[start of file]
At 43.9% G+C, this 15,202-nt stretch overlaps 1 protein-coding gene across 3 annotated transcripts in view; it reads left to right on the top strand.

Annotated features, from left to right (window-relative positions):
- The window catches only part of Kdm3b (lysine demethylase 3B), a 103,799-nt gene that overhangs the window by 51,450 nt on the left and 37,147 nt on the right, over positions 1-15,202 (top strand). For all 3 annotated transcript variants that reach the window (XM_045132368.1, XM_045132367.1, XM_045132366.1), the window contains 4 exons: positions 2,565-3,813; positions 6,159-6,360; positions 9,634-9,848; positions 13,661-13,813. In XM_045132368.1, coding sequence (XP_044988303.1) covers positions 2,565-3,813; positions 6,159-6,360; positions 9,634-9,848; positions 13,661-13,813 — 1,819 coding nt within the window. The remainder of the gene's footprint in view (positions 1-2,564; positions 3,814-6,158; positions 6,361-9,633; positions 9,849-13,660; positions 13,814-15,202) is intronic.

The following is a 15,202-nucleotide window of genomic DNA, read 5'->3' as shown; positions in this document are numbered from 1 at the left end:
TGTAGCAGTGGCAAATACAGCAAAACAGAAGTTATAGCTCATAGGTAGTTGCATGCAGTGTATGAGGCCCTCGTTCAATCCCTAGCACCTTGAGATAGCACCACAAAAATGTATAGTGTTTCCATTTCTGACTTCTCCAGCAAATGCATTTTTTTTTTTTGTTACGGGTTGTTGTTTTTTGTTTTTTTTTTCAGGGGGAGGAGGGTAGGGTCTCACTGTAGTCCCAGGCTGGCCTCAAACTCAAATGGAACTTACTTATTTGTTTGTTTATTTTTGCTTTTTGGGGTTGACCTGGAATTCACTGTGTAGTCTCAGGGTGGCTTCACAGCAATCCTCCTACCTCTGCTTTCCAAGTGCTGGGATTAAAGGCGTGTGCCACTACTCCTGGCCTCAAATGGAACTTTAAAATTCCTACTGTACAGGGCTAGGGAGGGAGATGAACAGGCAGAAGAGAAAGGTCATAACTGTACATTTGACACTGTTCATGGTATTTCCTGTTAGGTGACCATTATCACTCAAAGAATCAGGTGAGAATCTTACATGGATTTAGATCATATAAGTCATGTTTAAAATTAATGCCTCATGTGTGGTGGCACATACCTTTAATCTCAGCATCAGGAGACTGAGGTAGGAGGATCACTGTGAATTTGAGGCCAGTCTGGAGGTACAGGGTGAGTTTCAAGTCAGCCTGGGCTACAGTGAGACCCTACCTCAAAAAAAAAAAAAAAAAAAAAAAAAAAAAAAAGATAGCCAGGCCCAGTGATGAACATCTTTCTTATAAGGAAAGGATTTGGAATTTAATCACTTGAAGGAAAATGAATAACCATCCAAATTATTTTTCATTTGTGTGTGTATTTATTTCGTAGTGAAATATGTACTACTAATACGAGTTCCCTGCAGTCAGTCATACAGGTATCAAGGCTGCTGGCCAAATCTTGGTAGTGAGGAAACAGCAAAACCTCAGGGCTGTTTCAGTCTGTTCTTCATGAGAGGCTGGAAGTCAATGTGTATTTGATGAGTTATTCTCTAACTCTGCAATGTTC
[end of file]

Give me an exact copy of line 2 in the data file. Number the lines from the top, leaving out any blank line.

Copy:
Annotated features, from left to right (window-relative positions):